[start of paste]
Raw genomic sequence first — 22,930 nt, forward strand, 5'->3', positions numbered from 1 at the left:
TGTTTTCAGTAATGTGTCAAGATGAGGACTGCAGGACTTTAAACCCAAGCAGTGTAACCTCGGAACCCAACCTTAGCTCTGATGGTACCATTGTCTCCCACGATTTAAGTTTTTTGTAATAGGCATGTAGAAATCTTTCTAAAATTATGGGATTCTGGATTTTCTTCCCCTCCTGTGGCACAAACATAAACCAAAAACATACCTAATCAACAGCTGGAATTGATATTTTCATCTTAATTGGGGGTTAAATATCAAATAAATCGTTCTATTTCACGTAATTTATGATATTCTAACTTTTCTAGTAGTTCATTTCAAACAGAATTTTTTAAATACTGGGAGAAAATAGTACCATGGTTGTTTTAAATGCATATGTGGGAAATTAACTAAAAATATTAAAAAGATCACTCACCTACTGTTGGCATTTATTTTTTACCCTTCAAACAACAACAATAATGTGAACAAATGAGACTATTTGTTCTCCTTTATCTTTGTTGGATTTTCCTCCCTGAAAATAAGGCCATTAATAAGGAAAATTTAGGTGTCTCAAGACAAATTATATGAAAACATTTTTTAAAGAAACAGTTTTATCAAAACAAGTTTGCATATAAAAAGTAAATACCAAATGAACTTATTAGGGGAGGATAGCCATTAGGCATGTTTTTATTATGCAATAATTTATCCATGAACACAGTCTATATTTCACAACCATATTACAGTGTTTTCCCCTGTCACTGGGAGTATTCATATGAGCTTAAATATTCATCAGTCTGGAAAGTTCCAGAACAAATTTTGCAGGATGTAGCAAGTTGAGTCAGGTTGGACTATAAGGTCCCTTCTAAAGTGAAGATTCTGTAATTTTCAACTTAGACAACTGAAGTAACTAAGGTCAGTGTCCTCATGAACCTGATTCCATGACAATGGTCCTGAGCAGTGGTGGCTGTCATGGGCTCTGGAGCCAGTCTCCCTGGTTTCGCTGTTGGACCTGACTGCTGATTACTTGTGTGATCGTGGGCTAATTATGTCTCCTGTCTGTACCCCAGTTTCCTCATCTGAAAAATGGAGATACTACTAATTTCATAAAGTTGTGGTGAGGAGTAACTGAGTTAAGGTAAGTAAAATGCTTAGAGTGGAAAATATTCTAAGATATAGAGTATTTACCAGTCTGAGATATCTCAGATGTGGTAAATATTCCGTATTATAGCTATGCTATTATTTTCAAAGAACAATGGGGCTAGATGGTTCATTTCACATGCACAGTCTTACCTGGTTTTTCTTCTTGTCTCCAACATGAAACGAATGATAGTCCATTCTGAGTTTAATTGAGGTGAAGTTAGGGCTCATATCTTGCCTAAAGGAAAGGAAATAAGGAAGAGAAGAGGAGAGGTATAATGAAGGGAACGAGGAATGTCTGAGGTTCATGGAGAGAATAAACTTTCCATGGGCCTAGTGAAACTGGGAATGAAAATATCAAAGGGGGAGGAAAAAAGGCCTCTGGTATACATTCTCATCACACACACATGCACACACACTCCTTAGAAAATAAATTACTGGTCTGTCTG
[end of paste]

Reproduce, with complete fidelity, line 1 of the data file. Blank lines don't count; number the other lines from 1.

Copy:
Raw genomic sequence first — 22,930 nt, forward strand, 5'->3', positions numbered from 1 at the left: